We continue our serialized examination of To Pimp a Butterfly by Kendrick Lamar with album’s final song “Mortal Man.” Kendrick reached the narrative conclusion of To Pimp a Butterfly with the live performance of the song “i” in his hometown of Compton. In a full circle moment, Kendrick embodied the leadership role he was so reluctant to embrace. Through the power of music, the spoken word, and a message of self-love and acceptance, Kendrick ended a fight in the crowd, a metaphor for black-on-black violence and gang conflicts in inner cities like Compton. Thus far on To Pimp a Butterfly, Kendrick has held a mirror to himself, analyzing his new place in the world of celebrity and success outside the streets of Compton, the only life he knew for twenty plus years. Now, having shared his story, Kendrick will turn that mirror around on us, the listeners. Mortal Man is the epilogue of To Pimp a Butterfly. An epilogue is a section or speech at the end of a
29:45
January 24, 2017
S1E19 – i (Part 2) by Kendrick Lamar
We continue our serialized analysis of To Pimp a Butterfly by Kendrick Lamar with Part 2 of the album’s fifteenth track, “i.” “i” is the narrative conclusion of To Pimp a Butterfly, the apex of Kendrick’s teachings on self-love and self-acceptance. While the studio single version of “I” we examined in our last episode could’ve easily acted as the album’s narrative climax, Kendrick chose instead to use a staged “live performance” on the album. For those of us that were familiar with the studio single, hearing of the live version was at first a somewhat jarring experience. Of course, Kendrick knew this would happen. His using a live version is a strategic, self-referential appropriation, the reasons for which become clear when the performance comes to a halt after a fight breaks out in the crowd, and Kendrick recites a spoken word piece that puts an end to the scuffle. The statement “Kendrick Lamar, by far, the realest negus alive” at the end of the spoken word piece is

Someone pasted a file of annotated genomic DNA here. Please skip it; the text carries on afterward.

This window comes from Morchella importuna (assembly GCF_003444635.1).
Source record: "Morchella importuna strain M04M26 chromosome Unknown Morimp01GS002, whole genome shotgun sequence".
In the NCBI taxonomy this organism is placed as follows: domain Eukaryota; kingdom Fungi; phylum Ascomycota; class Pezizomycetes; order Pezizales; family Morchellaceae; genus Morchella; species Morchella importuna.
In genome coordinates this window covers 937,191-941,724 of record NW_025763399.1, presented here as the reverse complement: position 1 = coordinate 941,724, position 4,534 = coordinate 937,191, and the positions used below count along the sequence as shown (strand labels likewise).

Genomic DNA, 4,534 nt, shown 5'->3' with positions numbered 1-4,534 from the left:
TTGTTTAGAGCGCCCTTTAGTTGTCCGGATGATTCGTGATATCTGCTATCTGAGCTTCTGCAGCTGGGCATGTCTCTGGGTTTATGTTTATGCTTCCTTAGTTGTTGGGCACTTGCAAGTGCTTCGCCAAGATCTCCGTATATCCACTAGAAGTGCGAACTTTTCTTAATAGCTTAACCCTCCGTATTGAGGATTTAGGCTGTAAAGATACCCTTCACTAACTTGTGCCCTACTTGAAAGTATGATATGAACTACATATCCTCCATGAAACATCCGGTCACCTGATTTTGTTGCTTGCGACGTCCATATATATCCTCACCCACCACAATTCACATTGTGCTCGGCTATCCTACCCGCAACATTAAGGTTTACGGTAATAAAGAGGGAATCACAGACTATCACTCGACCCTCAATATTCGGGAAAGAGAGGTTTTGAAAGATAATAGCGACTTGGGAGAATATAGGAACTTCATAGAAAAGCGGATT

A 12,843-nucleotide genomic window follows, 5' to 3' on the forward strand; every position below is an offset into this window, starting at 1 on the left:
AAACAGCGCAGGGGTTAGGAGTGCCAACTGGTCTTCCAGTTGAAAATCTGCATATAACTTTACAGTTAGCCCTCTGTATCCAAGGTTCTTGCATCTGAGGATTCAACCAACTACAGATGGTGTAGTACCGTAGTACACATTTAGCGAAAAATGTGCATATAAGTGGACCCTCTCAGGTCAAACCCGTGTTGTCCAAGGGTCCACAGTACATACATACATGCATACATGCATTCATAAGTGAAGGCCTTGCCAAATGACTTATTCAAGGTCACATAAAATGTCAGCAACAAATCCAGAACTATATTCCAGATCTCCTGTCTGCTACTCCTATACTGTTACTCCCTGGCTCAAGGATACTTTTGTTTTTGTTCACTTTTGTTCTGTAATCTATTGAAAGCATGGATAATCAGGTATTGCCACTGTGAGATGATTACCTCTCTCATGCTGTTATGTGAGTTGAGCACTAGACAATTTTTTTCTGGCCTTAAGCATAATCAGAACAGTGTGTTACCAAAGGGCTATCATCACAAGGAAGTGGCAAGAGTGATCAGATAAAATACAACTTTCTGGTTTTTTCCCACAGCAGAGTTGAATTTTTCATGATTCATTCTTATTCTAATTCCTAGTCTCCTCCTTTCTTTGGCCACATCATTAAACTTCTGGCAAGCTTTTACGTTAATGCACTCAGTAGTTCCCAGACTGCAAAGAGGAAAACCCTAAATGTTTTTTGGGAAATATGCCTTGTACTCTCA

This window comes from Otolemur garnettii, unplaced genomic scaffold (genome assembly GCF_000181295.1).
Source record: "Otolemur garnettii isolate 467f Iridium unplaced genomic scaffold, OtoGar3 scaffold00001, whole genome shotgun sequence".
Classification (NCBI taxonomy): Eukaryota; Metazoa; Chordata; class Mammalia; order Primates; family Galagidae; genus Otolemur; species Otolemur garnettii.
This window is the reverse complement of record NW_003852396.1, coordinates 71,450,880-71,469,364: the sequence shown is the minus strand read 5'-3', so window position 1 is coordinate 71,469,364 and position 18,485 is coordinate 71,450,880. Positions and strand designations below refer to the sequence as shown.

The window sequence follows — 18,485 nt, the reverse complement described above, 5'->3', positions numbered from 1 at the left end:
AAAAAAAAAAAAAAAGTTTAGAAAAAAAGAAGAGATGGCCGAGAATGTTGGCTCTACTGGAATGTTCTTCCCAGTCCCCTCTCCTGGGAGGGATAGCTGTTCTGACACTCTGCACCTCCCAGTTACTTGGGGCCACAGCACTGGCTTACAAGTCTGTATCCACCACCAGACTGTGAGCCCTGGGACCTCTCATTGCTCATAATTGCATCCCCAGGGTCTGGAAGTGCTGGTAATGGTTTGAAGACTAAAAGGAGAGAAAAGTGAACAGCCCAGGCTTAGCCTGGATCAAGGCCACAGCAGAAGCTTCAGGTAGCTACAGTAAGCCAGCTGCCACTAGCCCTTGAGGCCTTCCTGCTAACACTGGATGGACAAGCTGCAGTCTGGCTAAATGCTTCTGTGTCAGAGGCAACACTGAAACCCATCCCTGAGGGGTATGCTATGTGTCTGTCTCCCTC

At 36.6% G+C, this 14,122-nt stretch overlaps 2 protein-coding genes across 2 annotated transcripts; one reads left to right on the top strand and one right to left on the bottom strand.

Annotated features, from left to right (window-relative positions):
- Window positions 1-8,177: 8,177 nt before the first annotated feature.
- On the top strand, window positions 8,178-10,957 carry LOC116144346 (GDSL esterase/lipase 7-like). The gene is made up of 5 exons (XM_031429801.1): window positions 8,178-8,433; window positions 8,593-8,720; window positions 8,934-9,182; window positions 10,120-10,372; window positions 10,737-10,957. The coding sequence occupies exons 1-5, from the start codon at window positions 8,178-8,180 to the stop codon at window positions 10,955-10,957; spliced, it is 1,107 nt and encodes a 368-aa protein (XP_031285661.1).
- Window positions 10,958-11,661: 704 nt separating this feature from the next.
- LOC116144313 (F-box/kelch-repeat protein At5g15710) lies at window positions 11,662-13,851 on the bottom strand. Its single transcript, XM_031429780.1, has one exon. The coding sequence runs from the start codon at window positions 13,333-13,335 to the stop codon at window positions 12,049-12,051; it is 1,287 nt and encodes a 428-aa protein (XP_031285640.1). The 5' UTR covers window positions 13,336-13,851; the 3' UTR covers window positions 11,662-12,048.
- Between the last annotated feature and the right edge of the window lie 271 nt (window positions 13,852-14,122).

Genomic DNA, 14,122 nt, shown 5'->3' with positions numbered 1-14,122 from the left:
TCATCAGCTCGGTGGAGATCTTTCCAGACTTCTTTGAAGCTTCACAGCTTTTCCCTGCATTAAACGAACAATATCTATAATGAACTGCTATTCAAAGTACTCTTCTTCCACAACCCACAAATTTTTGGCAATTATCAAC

38:00
January 17, 2017
S1E18 – i (Part 1) by Kendrick Lamar
We continue our serialized examination of To Pimp a Butterfly by Kendrick Lamar with the album’s fifteenth track, “i.” “i” is the narrative conclusion of To Pimp a Butterfly, the apex of Kendrick’s teachings on self-love and self-acceptance. Written for his incarcerated friends and suicidal kids he meets on tour, “i” was released as the album’s first single six months prior to the full release of To Pimp a Butterfly. This early version, which we’ll refer to as the “studio version,” does not appear on the album. Instead, a live performance of “i” is used. Because Kendrick uses “i” self-referentially as a climactic narrative tool, we’re going to first use the studio version to examine the song’s thematic content. In Part 2, we’ll cross-examine the live version as it appears on the album. Kendrick’s vocal inflection throughout “i” is soft, child-like, and unassuming. Like the song’s “Complexion (A Zulu Love)” and “You Ain’t Gotta Lie (Momma Said),” there’s a calculated s